Sunday, July 10, 2011

Everybody Ought to Have a Kid

By "kid," however, I do not mean a goat. Nor am I referring to a child, one of those cuddly miracles from a sentimental God who routinely reduce the rational adults around them to states of mewling immaturity until they enter their terrible twos or, worse, their treacherous teens.

No, I'm talking about those young people who have survived into their own callow adulthoods and have begun packing on the density of maturity.

"Kids," as I mean to use the term, are not hippies or punks. They've outgrown those impulses and are beginning to consider things like salaries and commitments. They're like you or me before life burned us out and jaded us. They're somewhat serious-minded and sincere without yet comprehending the need for an IRA, much less what one is. They're still fresh.

And when they're respectful and considerate and don't keep you awake too late, they help to keep you young. Or, at least, on your toes. So kids have their place. My advice is, if you've still got any stamina left, you should get yourself a few.

You need to treat them right, however. Don't impose on them or be too mean, and they'll come when you call. They'll pick up the Cheetos you dropped on the floor. They'll even pour you glasses of wine from the bottle they pulled off your rack in the kitchen. They'll make you laugh and forget why you were pitying yourself a few hours ago. And they'll make you feel wise and important when you spout off about the good old days like you know what you're talking about.

With any luck they might even visit you in the hospital when everybody else you know has already died ahead of you. Hell, they might even drive you home after your bypass. You never know.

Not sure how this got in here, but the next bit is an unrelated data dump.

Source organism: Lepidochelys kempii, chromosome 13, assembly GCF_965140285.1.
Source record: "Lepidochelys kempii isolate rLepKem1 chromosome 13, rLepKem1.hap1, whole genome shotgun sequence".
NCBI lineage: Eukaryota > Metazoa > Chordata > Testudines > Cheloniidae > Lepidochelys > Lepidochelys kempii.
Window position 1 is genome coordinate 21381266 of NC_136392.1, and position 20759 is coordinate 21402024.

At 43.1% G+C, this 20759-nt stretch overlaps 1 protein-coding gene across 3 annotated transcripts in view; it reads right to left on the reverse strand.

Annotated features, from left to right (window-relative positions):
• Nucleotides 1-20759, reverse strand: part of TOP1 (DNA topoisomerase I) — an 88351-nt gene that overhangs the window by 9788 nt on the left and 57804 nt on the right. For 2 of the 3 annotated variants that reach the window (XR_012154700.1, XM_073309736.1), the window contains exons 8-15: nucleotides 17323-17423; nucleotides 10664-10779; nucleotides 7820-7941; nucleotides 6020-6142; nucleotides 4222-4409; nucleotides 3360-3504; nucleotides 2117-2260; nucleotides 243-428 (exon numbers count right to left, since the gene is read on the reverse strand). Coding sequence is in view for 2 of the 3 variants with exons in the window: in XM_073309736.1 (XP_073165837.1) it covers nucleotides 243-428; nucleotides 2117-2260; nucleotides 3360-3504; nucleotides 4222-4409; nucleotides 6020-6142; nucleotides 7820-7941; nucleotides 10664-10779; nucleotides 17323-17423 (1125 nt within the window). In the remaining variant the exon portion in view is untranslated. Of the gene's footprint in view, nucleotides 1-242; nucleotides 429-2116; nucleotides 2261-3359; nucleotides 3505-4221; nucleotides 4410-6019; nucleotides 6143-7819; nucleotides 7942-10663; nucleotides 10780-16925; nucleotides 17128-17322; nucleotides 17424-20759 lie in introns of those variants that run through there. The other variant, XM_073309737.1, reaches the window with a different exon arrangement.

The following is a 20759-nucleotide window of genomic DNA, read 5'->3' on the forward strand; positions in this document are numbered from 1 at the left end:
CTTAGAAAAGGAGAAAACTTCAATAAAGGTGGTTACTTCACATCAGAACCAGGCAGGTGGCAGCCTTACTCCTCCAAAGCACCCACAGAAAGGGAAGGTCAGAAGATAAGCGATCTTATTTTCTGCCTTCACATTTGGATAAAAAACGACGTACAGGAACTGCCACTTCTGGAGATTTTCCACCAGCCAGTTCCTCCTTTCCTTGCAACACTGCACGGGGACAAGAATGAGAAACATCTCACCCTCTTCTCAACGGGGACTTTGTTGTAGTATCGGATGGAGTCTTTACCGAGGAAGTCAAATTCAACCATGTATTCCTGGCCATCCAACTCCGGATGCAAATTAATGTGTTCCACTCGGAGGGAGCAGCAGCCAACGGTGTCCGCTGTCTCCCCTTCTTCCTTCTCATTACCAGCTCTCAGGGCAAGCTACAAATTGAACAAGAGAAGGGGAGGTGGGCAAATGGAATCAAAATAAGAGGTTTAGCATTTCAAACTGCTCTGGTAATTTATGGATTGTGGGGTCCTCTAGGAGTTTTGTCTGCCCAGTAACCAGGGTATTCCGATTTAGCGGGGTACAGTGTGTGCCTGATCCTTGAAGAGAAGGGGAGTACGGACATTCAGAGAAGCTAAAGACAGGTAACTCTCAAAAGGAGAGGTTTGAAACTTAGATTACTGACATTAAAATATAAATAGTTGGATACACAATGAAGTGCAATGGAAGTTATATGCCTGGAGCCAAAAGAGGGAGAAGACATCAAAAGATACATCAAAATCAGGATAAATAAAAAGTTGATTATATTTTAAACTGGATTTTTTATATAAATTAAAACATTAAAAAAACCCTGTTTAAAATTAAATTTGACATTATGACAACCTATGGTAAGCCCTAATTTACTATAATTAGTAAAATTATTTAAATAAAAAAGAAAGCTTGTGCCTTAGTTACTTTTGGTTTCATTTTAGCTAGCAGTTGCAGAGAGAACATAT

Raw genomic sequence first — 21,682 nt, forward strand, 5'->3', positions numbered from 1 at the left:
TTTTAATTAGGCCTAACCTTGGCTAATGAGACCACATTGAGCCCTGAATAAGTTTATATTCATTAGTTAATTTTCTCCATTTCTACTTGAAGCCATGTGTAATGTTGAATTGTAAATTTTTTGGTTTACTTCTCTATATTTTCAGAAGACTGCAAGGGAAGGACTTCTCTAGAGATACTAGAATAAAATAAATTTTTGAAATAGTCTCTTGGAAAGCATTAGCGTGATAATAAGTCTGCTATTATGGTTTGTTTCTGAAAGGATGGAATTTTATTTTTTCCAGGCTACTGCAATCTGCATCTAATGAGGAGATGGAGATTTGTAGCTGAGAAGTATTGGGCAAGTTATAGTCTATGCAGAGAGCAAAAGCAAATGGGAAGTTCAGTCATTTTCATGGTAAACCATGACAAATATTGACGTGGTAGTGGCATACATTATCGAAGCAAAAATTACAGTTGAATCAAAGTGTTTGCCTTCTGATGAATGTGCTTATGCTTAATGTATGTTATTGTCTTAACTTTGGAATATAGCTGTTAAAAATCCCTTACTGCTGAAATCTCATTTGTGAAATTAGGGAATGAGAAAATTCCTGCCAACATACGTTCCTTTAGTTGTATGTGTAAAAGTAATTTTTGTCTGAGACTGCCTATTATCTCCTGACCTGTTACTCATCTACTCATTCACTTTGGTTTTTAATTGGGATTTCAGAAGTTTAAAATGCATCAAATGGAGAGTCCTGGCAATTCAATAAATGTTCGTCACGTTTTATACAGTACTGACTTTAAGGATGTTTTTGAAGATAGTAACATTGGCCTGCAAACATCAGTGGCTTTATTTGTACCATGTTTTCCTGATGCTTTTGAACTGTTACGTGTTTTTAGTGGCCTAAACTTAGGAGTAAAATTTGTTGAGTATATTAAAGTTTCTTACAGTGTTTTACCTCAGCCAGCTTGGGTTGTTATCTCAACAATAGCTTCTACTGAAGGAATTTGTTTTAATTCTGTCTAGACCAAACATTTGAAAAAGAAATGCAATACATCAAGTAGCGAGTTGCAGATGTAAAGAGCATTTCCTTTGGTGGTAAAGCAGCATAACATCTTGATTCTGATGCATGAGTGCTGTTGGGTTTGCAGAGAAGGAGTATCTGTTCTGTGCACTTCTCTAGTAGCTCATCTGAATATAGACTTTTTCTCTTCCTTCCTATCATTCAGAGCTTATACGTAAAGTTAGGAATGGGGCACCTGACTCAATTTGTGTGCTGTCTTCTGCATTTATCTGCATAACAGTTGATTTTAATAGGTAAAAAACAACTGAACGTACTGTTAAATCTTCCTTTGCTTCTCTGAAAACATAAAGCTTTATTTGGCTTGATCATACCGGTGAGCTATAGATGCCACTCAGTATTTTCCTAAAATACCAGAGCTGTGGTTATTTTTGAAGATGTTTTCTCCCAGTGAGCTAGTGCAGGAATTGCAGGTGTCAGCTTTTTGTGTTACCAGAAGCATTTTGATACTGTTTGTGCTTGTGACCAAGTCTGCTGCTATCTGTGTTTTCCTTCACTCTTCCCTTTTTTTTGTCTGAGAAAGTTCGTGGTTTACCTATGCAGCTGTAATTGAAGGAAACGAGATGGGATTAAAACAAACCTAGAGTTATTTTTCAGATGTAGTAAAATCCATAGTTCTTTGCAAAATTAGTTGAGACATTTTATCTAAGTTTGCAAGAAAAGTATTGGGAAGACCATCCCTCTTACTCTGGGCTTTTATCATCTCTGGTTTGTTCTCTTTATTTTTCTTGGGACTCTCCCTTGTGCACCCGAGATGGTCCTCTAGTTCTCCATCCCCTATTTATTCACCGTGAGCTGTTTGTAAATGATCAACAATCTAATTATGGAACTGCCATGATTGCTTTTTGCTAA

The kids I have are pretty cool. Of course, they're already taken, so you'll have to find your own.

It's not that hard.

You don't want to appear too needy at first. That generally scares them off. You have to take your time. Sit still for a while so they won't think you're on the attack. Gradually, you can start leaving scraps of food around. They'll begin to trust you then. Not long after that, they'll start coming up to you on their own when you're resting on that bench in the park; and in no time at all, they're domesticated; and they're yours for life.

Until the day comes when it's time to put 'em down.


  1. The politics of a "kid":

    I realized the other day that my politics are exactly like the
    conservatives and, at the same time, exactly like the liberals: I want
    the government to do what I want it to do, and I want to have lots of
    money, excellent health benefits and pay no taxes.

    I want my aging parents taken care of and I want my grandkids to have
    the best education possible (I sure do love my grandkids) and I don't
    want to have to pay for it.

    I want clean air and inexpensive, well- made manufactured goods.

    I also wish music was as good as it used to be, and if there's anything
    out there that brings me pleasure that may be illegal, I want it

    I also want to eat and drink as much as I want and not worry about my
    health and I'd like to weigh 180 pounds again, like I did in high

    And I want government out of my life, unless, of course, they can do all of the above for me.

    And I don't want to have to pay for it.

    from by Bret Littlehales


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